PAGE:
Waterslides, swim-up bars and caster-sugar sands… Sara Macefield and family check out Perfect Day, the new private island retreat from Royal Caribbean.

Perfect-Day

I’m floating 450ft up in the sky in a hot air balloon and in the distance I can make out tiny uninhabited islands of the Bahamas, while directly beneath me is a colourful patchwork of candy-coloured waterslides writhing like giant snakes between a cluster of azure pools. This is a bird’s eye view of Perfect Day – the new resort from Royal Caribbean on its private island CocoCay. After a $250 million investment, the tiny isle opened in May as an aquatic pleasure zone bursting with thrills and chills.

I’ve arrived with my family on board the world’s largest ship, Symphony of the Seas, on the final stop – and highlight – of our one-week voyage through the Caribbean.

As we sail in, there’s no mistaking the eye-catching Daredevil’s Tower, housing seven waterslides including the stomach-churning Daredevil’s Peak which, at 135ft high, is the tallest waterslide in North America.

Even from our elevated vantage point, 15 decks up, it looks scarily stratospheric, but this doesn’t deter my 16-year-old twin daughters, Dani and Holly, who tear off as soon as we arrive to be among the first to plummet down.

When they return, they are bursting with excitement as they recount their breakneck descent through the slide’s twists and turns before blasting out at the base.

Perfect-day-Splash-Summit

Much against my better judgement, I’m persuaded to give it a try, though on the long climb to the top my reluctance grows, and on hearing the blood-curdling screams of riders ahead of me, I bottle it.

Knowing that I’ll never live this down, I gather my courage and climb up to the scary-looking Screeching Serpent instead. With a 50ft vertical drop, it’s hardly a soft option and seems frighteningly high, but I push off and close my eyes. It feels as though I’m free-falling for a few seconds before I whoosh to the bottom in a giant plume of spray that completely envelopes me.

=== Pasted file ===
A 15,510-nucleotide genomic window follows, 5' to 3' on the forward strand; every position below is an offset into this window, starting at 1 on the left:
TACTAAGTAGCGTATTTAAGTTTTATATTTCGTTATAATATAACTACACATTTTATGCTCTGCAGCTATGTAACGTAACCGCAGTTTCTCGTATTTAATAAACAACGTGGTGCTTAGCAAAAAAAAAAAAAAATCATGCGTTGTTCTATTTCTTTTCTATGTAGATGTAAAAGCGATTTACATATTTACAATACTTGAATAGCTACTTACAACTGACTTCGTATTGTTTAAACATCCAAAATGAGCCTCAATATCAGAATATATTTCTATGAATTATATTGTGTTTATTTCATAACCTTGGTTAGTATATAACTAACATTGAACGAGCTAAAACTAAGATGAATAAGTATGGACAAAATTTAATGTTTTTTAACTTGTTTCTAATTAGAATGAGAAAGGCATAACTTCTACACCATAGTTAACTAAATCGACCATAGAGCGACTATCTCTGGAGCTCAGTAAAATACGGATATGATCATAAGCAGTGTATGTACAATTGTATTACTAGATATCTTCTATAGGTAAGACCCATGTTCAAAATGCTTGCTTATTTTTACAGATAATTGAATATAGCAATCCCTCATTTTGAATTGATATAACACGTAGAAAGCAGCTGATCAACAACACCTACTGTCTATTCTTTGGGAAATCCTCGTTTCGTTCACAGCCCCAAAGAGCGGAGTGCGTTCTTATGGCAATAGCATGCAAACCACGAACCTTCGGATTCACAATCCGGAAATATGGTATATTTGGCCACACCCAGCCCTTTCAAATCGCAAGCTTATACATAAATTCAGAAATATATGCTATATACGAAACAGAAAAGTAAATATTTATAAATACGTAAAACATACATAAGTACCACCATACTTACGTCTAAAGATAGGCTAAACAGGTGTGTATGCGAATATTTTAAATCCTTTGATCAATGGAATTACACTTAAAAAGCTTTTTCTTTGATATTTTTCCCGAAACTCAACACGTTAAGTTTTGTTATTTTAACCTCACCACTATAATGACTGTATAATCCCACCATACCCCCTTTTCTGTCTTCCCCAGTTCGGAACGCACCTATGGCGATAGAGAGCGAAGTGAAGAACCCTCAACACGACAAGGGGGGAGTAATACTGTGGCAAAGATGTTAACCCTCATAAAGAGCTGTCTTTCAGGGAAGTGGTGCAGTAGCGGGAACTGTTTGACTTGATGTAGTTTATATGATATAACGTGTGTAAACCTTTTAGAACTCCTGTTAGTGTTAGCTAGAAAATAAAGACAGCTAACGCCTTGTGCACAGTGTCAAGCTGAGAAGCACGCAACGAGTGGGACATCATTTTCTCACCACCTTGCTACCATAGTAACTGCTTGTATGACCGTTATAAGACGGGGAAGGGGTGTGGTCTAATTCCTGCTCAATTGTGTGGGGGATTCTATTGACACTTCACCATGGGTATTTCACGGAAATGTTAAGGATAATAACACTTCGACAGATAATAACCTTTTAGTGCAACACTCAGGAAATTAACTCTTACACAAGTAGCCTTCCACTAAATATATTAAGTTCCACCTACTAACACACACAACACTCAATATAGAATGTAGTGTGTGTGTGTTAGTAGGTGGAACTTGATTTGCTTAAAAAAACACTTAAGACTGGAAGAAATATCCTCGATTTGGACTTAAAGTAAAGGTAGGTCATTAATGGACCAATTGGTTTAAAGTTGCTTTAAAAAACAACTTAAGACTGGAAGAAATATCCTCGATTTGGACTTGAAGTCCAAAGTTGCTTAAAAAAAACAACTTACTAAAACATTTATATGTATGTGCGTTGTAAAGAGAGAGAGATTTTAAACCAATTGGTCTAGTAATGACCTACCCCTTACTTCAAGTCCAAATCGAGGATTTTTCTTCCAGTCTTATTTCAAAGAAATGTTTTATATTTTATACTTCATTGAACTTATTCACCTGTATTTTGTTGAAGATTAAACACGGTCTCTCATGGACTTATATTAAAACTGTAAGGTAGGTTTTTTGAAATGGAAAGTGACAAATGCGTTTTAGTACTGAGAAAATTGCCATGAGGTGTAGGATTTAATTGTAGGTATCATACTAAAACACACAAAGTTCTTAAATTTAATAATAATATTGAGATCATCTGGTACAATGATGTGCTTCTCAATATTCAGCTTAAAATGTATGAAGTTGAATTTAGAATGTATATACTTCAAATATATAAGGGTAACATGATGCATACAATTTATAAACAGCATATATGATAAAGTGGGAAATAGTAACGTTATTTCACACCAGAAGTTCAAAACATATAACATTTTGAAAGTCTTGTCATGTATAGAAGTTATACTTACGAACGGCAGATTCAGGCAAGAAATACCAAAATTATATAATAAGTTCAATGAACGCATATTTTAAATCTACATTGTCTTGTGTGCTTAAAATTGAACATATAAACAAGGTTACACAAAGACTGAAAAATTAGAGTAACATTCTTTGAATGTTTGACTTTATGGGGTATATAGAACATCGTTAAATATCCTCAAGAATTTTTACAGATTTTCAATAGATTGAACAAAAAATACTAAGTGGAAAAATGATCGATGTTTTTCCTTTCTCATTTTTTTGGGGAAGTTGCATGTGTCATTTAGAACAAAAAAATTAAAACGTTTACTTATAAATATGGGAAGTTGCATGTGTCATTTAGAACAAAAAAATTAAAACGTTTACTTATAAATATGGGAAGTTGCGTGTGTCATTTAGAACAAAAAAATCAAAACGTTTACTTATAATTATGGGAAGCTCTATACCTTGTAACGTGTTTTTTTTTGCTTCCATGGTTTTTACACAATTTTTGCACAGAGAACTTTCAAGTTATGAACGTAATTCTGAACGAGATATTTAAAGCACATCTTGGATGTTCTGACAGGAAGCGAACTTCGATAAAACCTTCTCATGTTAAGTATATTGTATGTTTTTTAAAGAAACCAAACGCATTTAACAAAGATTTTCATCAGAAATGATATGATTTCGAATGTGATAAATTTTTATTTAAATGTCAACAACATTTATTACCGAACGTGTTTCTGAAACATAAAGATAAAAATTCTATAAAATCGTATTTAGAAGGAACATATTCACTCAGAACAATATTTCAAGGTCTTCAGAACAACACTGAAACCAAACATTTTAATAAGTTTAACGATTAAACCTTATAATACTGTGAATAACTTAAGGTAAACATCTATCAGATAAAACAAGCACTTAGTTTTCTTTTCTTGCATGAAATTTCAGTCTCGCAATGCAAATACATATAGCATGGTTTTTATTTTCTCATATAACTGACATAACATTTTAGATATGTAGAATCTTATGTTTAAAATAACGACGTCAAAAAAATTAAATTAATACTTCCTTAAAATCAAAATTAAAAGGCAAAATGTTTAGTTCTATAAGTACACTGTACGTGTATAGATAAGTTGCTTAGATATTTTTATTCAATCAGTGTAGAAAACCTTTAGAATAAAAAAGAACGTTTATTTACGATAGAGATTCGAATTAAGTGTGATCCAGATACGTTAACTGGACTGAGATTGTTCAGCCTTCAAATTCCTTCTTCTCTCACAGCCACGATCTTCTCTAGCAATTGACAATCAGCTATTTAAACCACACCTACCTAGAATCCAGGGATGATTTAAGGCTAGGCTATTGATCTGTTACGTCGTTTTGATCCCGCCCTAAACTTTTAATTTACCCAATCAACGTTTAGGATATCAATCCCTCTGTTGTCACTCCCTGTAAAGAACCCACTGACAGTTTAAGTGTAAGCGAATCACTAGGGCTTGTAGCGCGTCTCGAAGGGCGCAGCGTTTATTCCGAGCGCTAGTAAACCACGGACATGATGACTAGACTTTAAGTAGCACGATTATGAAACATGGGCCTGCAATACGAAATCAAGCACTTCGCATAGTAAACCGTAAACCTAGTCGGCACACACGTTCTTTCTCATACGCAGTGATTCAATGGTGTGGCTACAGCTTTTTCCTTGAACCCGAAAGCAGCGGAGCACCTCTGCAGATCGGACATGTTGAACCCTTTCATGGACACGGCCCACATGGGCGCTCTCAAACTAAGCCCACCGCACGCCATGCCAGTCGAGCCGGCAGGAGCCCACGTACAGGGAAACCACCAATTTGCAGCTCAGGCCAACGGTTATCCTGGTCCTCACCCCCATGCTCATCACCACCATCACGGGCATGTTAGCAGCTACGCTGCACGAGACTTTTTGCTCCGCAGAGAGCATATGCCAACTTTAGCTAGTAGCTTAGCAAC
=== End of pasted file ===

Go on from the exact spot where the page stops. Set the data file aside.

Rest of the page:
It’s an exhilarating blast that fires me up to try other challenging, but somewhat gentler, alternatives including the Sling Shot. This becomes our favourite as we race down the chute in four-person rafts, to be catapulted upwards in a ‘zero gravity’ moment before hurtling to the bottom.

Such thrills make it easy to while away the hours, and we spend nearly all day here, particularly as it can take an hour or more to queue for the most popular slides.

There are eight rides altogether comprising 13 slides as some are dual or quad racers and they are all contained in the Thrill Waterpark section of Perfect Day which, to my surprise, comes with a charge of $99.99. This applies to everyone over four years old and with under-14s needing to be accompanied by an older guest, they need to pay too, even if they don’t want to use the slides – so there’s a definite feeling of wanting to get your money’s worth.

The waterpark also has tamer alternatives, with a huge wave pool (the largest in the Caribbean) and an Adventure Pool, which attracts youngsters wanting to climb on to the floating lily pads, swing ropes and small rock wall.